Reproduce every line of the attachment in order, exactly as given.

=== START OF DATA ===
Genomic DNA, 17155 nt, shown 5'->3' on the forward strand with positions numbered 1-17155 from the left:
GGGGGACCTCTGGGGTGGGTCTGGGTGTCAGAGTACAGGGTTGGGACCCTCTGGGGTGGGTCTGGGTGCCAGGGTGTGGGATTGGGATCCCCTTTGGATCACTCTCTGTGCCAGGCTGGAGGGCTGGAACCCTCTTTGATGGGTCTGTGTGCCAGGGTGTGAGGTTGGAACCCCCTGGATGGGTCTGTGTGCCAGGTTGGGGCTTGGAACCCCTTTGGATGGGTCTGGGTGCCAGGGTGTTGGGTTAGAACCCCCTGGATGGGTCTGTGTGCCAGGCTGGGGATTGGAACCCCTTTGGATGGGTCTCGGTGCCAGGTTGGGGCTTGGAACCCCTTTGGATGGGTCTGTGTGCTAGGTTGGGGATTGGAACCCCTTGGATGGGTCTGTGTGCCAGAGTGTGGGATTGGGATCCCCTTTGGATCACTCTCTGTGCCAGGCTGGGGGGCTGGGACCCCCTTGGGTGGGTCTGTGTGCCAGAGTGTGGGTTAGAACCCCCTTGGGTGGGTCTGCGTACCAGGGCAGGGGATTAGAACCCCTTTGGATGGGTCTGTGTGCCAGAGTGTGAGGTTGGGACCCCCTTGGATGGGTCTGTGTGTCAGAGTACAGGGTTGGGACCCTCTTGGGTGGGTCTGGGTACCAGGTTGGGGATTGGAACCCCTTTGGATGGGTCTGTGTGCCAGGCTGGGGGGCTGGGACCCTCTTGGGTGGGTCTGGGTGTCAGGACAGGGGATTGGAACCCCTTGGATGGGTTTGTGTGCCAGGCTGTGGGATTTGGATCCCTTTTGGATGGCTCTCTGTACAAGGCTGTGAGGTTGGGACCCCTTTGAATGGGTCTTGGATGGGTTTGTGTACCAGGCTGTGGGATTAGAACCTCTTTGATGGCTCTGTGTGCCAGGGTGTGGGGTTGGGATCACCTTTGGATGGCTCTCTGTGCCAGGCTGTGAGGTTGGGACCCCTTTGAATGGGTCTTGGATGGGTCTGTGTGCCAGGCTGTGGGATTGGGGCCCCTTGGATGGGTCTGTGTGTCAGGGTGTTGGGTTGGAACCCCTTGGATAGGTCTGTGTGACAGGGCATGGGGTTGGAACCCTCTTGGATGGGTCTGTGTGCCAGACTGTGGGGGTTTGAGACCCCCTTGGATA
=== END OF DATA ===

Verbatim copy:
Genomic DNA, 17155 nt, shown 5'->3' on the forward strand with positions numbered 1-17155 from the left:
GGGGGACCTCTGGGGTGGGTCTGGGTGTCAGAGTACAGGGTTGGGACCCTCTGGGGTGGGTCTGGGTGCCAGGGTGTGGGATTGGGATCCCCTTTGGATCACTCTCTGTGCCAGGCTGGAGGGCTGGAACCCTCTTTGATGGGTCTGTGTGCCAGGGTGTGAGGTTGGAACCCCCTGGATGGGTCTGTGTGCCAGGTTGGGGCTTGGAACCCCTTTGGATGGGTCTGGGTGCCAGGGTGTTGGGTTAGAACCCCCTGGATGGGTCTGTGTGCCAGGCTGGGGATTGGAACCCCTTTGGATGGGTCTCGGTGCCAGGTTGGGGCTTGGAACCCCTTTGGATGGGTCTGTGTGCTAGGTTGGGGATTGGAACCCCTTGGATGGGTCTGTGTGCCAGAGTGTGGGATTGGGATCCCCTTTGGATCACTCTCTGTGCCAGGCTGGGGGGCTGGGACCCCCTTGGGTGGGTCTGTGTGCCAGAGTGTGGGTTAGAACCCCCTTGGGTGGGTCTGCGTACCAGGGCAGGGGATTAGAACCCCTTTGGATGGGTCTGTGTGCCAGAGTGTGAGGTTGGGACCCCCTTGGATGGGTCTGTGTGTCAGAGTACAGGGTTGGGACCCTCTTGGGTGGGTCTGGGTACCAGGTTGGGGATTGGAACCCCTTTGGATGGGTCTGTGTGCCAGGCTGGGGGGCTGGGACCCTCTTGGGTGGGTCTGGGTGTCAGGACAGGGGATTGGAACCCCTTGGATGGGTTTGTGTGCCAGGCTGTGGGATTTGGATCCCTTTTGGATGGCTCTCTGTACAAGGCTGTGAGGTTGGGACCCCTTTGAATGGGTCTTGGATGGGTTTGTGTACCAGGCTGTGGGATTAGAACCTCTTTGATGGCTCTGTGTGCCAGGGTGTGGGGTTGGGATCACCTTTGGATGGCTCTCTGTGCCAGGCTGTGAGGTTGGGACCCCTTTGAATGGGTCTTGGATGGGTCTGTGTGCCAGGCTGTGGGATTGGGGCCCCTTGGATGGGTCTGTGTGTCAGGGTGTTGGGTTGGAACCCCTTGGATAGGTCTGTGTGACAGGGCATGGGGTTGGAACCCTCTTGGATGGGTCTGTGTGCCAGACTGTGGGGGTTTGAGACCCCCTTGGATA